“Even The Losers” by Tom Petty and The Heartbreakers, “Damn The Torpedoes” (1979)

Fading into an intricate temporary drum solo followed by a brief acoustic riff, “Even The Losers” possesses simple but moving lyrics. What makes this track stand out is the short voice recording of guitarist Mike Campbell’s wife, Marcie, yelling, “It’s just the normal voices in here”. Petty’s discography consists of accessible tunes for all. His distinctive drawl contrasting against the sharp guitar playing is evident in his body of works but is specifically notable in this track. 

Honorable Mentions:

“You Oughta Know” by Alanis Morissette, “Jagged Little Pill” (1995)

Raw and unconventional, “You Oughta Know” is one of Morissette’s top hits; with good reason. It’s fully upfront and candid with the emotional vocals of Morissette. This track includes the studio performance from Flea and Dave Navarro, respectively from Red Hot Chili Peppers and Jane’s Addiction.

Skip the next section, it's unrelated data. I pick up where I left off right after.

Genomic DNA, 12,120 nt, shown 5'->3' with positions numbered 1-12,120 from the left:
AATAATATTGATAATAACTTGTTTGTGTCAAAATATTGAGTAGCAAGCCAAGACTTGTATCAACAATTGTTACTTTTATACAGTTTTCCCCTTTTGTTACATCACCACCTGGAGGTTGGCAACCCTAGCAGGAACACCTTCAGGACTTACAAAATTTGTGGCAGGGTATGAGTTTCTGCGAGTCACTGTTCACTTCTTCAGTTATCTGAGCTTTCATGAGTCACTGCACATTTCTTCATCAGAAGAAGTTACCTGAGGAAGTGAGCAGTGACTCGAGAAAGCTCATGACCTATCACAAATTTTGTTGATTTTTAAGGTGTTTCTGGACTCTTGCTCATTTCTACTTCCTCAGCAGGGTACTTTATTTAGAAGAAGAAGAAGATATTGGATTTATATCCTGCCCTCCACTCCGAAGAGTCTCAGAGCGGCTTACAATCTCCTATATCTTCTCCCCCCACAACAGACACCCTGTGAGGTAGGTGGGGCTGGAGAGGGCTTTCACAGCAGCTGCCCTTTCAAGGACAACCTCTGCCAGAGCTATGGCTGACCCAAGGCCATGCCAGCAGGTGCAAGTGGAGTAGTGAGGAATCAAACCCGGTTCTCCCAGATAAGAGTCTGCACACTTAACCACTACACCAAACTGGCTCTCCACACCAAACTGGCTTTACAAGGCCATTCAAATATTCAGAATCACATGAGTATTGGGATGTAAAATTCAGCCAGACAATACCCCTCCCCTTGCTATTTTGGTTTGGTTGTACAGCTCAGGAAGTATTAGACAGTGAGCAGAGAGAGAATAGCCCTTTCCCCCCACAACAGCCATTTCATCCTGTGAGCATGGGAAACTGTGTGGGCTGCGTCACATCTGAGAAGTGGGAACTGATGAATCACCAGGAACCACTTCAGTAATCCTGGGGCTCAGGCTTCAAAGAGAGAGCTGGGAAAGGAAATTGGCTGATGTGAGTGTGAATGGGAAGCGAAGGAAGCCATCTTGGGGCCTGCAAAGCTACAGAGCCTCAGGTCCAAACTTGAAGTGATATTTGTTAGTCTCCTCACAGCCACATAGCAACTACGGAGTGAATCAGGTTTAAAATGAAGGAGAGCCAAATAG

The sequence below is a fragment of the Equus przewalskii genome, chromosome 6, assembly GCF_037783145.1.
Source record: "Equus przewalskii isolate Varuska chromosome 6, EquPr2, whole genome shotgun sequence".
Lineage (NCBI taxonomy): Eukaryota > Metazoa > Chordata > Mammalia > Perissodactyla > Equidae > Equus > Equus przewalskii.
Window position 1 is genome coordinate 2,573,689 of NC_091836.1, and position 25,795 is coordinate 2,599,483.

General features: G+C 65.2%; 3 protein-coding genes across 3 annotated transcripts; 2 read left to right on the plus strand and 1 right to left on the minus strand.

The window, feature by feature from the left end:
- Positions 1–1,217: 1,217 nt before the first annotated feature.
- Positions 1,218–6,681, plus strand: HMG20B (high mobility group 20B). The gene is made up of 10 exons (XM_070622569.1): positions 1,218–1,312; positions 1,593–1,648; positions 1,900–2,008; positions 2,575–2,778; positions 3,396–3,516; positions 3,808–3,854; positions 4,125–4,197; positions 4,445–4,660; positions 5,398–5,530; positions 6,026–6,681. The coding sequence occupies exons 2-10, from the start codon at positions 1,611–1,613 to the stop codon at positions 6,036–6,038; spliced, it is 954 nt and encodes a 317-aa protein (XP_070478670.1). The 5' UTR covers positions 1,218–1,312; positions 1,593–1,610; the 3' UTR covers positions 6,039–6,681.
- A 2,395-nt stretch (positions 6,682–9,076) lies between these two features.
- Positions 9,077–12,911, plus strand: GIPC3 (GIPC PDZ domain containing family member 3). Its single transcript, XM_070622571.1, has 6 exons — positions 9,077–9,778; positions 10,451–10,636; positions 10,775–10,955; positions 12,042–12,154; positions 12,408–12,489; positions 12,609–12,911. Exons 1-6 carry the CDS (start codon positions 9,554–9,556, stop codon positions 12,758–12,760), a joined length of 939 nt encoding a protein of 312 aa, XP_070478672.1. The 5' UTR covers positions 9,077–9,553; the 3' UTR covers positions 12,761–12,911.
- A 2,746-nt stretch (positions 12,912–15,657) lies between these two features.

“Screenwriter’s Blues” by Soul Coughing, “Ruby Vroom” (1994)

Spoken word and stream of consciousness, “Screenwriter’s Blues” is considered to be the most psychedelic track on the already psychedelic album. There is no direct message in the song but many debate that the track is left up to the interpretation of the listen, which may be the message itself.

“Psychotic Break” by Jerry Cantrell, “Degradation Trip” (2002)

The leading track on Cantrell’s second studio album, “Psychotic Break” has hauntingly amazing lyrics, extraordinary vocals, heavy but smooth guitar riffs, and complex drumming.